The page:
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Heritage Foundation study says immigration reform would be costly

May 06, 2013|By Lisa Mascaro

WASHINGTON -- A conservative think tank said Monday that immigration reform would be costly to taxpayers -- the latest in a growing, but contradictory, body of research on the costs and benefits of providing a path to citizenship for those living in this country without legal status.

The Heritage Foundation study swiftly became ammunition for Republicans who are arguing against the sweeping immigration reform measure proposed by a bipartisan group of senators.

Heritage said the immigrants would become a drain on taxpayers because they would receive $6.3 trillion more in government benefits over their lifetimes than they would pay in taxes. Many American citizens, including those born in the United States, already pose a similar drain on the government, the authors said, because of low income levels. They argued against adding immigrants to the mix.

The study provides a sharp contrast to a recent report from another GOP-aligned economist, Doug Holtz-Eakin of American Action Forum, who wrote in April that overhauling the immigration laws could boost the economy. He found the country’s gross domestic output could grow by nearly 1 percentage point a year, reducing the federal deficit more than $2.5 trillion over the decade.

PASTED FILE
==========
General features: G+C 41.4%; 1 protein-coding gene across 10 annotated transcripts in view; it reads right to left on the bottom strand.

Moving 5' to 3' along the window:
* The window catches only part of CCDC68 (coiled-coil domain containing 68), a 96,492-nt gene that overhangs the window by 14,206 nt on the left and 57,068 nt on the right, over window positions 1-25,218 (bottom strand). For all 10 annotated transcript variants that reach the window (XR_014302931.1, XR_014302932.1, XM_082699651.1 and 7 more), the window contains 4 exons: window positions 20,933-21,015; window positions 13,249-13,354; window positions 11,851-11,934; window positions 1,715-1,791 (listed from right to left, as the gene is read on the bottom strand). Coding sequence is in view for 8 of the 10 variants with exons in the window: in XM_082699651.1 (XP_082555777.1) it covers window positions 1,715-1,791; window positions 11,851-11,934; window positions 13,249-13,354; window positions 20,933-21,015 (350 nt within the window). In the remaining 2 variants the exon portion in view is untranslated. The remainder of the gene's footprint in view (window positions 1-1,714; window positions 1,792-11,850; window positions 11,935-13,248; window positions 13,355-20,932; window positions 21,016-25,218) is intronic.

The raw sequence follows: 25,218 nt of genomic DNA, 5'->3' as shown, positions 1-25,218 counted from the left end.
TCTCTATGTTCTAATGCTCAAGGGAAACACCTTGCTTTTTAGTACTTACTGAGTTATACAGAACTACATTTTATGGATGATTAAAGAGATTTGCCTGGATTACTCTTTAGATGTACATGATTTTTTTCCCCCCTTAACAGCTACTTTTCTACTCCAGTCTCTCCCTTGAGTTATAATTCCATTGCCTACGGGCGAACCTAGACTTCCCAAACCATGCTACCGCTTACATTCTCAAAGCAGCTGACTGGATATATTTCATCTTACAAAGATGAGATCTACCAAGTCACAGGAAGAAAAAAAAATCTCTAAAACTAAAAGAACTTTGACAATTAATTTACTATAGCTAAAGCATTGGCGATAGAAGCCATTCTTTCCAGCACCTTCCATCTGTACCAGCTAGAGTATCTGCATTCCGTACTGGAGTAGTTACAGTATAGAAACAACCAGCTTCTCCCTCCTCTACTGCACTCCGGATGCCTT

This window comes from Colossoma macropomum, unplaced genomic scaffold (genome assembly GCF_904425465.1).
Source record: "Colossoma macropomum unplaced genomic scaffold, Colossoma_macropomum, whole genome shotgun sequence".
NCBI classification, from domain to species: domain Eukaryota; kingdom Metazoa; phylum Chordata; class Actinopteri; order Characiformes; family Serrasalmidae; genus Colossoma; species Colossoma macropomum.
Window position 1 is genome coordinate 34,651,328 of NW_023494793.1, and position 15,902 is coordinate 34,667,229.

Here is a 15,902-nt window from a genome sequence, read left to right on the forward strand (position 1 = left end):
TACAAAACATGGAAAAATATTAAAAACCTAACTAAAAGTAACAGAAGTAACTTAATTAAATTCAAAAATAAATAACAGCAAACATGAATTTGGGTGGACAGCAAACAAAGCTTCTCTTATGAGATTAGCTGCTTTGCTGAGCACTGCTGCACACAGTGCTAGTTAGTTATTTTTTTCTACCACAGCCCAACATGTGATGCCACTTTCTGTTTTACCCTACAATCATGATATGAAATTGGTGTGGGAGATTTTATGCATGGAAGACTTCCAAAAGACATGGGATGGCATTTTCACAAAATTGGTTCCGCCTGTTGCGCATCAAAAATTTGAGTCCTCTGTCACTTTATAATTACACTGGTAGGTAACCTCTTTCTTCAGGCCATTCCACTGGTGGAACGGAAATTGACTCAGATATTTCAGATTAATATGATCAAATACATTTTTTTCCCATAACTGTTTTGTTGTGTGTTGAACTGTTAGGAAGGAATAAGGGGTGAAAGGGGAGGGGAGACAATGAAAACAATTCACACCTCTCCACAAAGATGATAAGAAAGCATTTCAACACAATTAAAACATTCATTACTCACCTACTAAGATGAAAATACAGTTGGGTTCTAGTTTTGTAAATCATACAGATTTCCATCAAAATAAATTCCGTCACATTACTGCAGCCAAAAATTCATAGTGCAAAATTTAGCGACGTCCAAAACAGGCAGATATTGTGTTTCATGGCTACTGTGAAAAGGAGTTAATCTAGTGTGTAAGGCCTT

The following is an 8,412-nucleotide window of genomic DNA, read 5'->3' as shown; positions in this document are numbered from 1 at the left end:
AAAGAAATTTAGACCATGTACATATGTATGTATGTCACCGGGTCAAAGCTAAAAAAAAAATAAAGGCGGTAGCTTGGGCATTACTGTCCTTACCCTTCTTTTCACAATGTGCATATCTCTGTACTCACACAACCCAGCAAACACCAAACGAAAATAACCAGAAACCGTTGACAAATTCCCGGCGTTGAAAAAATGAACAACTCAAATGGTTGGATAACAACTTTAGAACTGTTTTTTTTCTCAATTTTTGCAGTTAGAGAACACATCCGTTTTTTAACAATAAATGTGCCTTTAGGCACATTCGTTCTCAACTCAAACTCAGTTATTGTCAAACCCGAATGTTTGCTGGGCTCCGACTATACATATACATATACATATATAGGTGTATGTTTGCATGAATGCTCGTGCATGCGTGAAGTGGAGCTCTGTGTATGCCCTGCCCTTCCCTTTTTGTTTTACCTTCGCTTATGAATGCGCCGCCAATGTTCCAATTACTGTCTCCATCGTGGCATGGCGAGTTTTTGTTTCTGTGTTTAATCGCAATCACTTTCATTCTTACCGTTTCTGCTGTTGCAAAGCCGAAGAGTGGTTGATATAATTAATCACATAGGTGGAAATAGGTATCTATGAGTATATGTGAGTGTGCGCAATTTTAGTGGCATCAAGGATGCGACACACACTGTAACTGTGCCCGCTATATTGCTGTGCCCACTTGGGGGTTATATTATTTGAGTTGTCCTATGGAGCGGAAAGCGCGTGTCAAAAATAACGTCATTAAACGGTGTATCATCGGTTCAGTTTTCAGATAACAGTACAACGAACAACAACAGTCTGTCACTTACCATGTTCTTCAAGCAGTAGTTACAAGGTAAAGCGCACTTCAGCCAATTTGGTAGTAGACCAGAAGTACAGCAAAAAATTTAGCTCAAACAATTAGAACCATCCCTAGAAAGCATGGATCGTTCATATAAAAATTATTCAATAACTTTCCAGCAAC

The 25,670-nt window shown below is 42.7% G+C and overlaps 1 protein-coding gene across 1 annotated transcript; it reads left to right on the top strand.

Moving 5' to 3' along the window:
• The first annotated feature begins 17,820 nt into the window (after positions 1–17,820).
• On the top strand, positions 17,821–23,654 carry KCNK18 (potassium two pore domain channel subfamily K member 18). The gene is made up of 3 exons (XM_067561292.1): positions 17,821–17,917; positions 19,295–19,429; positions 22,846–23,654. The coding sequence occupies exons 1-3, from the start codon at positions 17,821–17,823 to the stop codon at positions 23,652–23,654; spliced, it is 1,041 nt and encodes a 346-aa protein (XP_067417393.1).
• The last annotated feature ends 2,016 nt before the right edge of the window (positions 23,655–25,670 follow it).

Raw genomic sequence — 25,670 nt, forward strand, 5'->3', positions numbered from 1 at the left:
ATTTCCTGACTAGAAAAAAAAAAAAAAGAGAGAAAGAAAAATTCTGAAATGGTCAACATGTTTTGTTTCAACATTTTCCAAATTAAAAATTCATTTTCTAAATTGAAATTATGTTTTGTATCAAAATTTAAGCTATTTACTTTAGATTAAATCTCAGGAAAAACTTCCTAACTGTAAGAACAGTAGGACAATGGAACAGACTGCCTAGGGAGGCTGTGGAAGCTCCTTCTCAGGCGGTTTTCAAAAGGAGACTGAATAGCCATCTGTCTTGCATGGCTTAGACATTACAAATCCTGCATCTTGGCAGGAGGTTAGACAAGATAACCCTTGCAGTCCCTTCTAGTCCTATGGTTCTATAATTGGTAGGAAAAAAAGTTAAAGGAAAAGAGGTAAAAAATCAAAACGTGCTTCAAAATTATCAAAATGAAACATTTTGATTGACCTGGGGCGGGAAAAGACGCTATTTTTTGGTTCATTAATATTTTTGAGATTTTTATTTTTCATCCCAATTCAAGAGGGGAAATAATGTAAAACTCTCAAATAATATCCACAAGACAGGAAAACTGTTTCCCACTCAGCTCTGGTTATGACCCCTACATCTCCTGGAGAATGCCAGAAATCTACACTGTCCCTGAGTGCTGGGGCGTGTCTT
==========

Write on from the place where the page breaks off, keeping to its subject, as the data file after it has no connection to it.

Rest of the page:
The Congressional Budget Office, the nonpartisan score-keeper in Washington, is preparing its own analysis of the bill.

Proposed by a bipartisan group of senators, the legislation would overhaul the nation’s immigration laws with enhanced border security, new guest worker programs and a 13-year path to citizenship for those who entered the country illegally or overstayed visas.

Heritage plays an influential role on Capitol Hill. Its report was widely anticipated, and circulated, on Monday.

“These costs would have to be borne by already overburdened U.S. taxpayers,” wrote Robert Rector, a senior research fellow at Heritage, whose past work on the issue influenced the failure of a 2007 effort to change the immigration laws. He coauthored the piece with Jason Richwine, a senior policy analyst at Heritage. 

Republican Sen. John McCain of Arizona, one of the senators working on the latest bill, said the latest Heritage effort would not hold up against the other studies.

“It’s not going to work this time,” he said.


Michael A. Memoli in the Washington bureau contributed to this report.

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